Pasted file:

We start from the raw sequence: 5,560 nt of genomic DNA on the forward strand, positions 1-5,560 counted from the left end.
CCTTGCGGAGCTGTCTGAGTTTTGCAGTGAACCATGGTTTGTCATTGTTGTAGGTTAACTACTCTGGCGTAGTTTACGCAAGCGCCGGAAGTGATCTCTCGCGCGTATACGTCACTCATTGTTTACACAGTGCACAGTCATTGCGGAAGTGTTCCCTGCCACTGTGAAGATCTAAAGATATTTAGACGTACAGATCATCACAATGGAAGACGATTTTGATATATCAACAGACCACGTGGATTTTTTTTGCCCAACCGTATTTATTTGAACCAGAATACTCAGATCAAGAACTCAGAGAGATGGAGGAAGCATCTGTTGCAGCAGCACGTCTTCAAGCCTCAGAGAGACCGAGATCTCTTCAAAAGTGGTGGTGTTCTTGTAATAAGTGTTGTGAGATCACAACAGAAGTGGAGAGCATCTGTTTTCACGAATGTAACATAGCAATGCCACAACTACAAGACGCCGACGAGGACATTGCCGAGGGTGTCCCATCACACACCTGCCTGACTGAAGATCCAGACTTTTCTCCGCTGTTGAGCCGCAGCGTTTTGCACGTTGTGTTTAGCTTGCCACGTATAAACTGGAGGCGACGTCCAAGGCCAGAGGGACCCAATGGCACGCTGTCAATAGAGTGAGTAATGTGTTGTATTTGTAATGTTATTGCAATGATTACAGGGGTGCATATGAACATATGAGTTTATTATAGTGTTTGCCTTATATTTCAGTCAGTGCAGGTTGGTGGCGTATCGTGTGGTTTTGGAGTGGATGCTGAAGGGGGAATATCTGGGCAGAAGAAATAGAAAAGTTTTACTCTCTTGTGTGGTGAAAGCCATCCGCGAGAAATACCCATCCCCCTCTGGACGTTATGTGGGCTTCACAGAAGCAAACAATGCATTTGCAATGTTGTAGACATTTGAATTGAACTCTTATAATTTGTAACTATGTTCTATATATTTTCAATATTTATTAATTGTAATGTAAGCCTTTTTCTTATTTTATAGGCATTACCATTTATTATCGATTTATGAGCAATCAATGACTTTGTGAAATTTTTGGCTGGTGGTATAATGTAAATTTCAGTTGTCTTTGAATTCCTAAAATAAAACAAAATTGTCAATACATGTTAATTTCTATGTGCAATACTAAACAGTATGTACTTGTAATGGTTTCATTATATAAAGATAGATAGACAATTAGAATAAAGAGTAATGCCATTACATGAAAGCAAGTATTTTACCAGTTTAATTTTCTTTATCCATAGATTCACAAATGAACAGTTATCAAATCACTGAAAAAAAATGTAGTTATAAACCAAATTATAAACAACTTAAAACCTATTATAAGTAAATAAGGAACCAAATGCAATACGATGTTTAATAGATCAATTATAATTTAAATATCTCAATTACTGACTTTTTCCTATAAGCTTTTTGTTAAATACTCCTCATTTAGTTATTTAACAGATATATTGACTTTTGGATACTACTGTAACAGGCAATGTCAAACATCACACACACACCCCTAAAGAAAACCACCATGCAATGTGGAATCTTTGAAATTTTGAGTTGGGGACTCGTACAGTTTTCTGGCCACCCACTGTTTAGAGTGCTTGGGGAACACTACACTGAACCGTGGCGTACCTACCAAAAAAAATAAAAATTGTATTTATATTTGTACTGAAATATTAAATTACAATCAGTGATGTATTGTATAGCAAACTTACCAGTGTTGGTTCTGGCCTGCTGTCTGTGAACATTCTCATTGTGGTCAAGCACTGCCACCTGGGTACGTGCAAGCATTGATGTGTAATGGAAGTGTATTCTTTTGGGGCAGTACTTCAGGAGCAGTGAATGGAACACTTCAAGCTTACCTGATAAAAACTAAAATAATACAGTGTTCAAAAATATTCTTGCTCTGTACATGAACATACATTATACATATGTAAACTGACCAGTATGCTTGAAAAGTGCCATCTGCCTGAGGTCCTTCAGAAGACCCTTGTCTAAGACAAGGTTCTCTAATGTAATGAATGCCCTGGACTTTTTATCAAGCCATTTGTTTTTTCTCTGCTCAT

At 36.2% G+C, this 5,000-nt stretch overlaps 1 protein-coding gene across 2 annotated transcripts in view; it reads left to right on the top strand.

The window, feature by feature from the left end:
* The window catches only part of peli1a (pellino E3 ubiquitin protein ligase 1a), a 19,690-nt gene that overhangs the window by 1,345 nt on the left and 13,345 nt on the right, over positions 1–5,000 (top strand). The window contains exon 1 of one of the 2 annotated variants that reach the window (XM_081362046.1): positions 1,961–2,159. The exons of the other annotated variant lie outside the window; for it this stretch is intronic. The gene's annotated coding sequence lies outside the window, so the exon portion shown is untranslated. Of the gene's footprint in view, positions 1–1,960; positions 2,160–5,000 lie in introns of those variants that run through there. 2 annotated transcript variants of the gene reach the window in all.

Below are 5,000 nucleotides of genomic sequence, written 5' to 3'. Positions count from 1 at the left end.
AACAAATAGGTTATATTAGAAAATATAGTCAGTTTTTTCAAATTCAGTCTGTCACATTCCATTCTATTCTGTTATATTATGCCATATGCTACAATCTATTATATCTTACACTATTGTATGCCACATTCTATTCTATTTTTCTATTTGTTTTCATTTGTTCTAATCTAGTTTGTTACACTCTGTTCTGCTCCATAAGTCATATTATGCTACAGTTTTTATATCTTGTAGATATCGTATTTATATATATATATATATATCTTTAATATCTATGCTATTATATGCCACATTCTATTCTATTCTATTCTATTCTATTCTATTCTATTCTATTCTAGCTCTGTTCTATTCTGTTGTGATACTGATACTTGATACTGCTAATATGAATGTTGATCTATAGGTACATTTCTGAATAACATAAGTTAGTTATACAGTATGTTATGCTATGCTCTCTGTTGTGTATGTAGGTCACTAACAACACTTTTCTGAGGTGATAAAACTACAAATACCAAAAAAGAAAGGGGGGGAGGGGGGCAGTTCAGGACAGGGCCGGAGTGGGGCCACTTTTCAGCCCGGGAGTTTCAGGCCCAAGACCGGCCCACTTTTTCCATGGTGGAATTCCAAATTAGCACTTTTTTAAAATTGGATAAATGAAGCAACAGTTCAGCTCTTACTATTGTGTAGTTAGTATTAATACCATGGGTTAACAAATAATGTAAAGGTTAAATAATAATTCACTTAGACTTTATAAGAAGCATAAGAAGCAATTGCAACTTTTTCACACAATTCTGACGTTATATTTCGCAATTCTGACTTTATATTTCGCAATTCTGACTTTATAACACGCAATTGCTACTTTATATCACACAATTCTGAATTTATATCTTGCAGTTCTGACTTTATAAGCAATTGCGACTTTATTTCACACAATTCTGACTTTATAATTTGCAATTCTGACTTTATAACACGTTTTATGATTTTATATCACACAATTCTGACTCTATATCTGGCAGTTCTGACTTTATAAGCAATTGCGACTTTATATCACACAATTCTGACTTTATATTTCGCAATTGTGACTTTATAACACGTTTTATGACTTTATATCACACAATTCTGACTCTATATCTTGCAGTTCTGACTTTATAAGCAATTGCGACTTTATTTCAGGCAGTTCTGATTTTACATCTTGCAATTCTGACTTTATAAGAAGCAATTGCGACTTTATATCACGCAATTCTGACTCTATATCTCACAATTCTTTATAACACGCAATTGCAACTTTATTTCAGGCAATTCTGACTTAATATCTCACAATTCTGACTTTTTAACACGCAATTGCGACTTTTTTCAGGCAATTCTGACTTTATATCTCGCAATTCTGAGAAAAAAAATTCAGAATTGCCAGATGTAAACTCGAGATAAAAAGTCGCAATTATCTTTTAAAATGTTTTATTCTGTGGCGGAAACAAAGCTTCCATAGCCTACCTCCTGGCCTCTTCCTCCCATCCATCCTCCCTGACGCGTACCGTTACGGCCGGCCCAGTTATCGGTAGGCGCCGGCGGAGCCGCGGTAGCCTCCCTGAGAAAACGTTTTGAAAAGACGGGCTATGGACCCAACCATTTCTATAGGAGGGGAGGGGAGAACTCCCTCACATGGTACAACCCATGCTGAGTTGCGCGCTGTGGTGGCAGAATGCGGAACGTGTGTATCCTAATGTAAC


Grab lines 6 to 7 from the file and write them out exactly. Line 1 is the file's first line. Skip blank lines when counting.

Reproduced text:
Below are 5,000 nucleotides of genomic sequence, written 5' to 3'. Positions count from 1 at the left end.
AACAAATAGGTTATATTAGAAAATATAGTCAGTTTTTTCAAATTCAGTCTGTCACATTCCATTCTATTCTGTTATATTATGCCATATGCTACAATCTATTATATCTTACACTATTGTATGCCACATTCTATTCTATTTTTCTATTTGTTTTCATTTGTTCTAATCTAGTTTGTTACACTCTGTTCTGCTCCATAAGTCATATTATGCTACAGTTTTTATATCTTGTAGATATCGTATTTATATATATATATATATATCTTTAATATCTATGCTATTATATGCCACATTCTATTCTATTCTATTCTATTCTATTCTATTCTATTCTATTCTAGCTCTGTTCTATTCTGTTGTGATACTGATACTTGATACTGCTAATATGAATGTTGATCTATAGGTACATTTCTGAATAACATAAGTTAGTTATACAGTATGTTATGCTATGCTCTCTGTTGTGTATGTAGGTCACTAACAACACTTTTCTGAGGTGATAAAACTACAAATACCAAAAAAGAAAGGGGGGGAGGGGGGCAGTTCAGGACAGGGCCGGAGTGGGGCCACTTTTCAGCCCGGGAGTTTCAGGCCCAAGACCGGCCCACTTTTTCCATGGTGGAATTCCAAATTAGCACTTTTTTAAAATTGGATAAATGAAGCAACAGTTCAGCTCTTACTATTGTGTAGTTAGTATTAATACCATGGGTTAACAAATAATGTAAAGGTTAAATAATAATTCACTTAGACTTTATAAGAAGCATAAGAAGCAATTGCAACTTTTTCACACAATTCTGACGTTATATTTCGCAATTCTGACTTTATATTTCGCAATTCTGACTTTATAACACGCAATTGCTACTTTATATCACACAATTCTGAATTTATATCTTGCAGTTCTGACTTTATAAGCAATTGCGACTTTATTTCACACAATTCTGACTTTATAATTTGCAATTCTGACTTTATAACACGTTTTATGATTTTATATCACACAATTCTGACTCTATATCTGGCAGTTCTGACTTTATAAGCAATTGCGACTTTATATCACACAATTCTGACTTTATATTTCGCAATTGTGACTTTATAACACGTTTTATGACTTTATATCACACAATTCTGACTCTATATCTTGCAGTTCTGACTTTATAAGCAATTGCGACTTTATTTCAGGCAGTTCTGATTTTACATCTTGCAATTCTGACTTTATAAGAAGCAATTGCGACTTTATATCACGCAATTCTGACTCTATATCTCACAATTCTTTATAACACGCAATTGCAACTTTATTTCAGGCAATTCTGACTTAATATCTCACAATTCTGACTTTTTAACACGCAATTGCGACTTTTTTCAGGCAATTCTGACTTTATATCTCGCAATTCTGAGAAAAAAAATTCAGAATTGCCAGATGTAAACTCGAGATAAAAAGTCGCAATTATCTTTTAAAATGTTTTATTCTGTGGCGGAAACAAAGCTTCCATAGCCTACCTCCTGGCCTCTTCCTCCCATCCATCCTCCCTGACGCGTACCGTTACGGCCGGCCCAGTTATCGGTAGGCGCCGGCGGAGCCGCGGTAGCCTCCCTGAGAAAACGTTTTGAAAAGACGGGCTATGGACCCAACCATTTCTATAGGAGGGGAGGGGAGAACTCCCTCACATGGTACAACCCATGCTGAGTTGCGCGCTGTGGTGGCAGAATGCGGAACGTGTGTATCCTAATGTAAC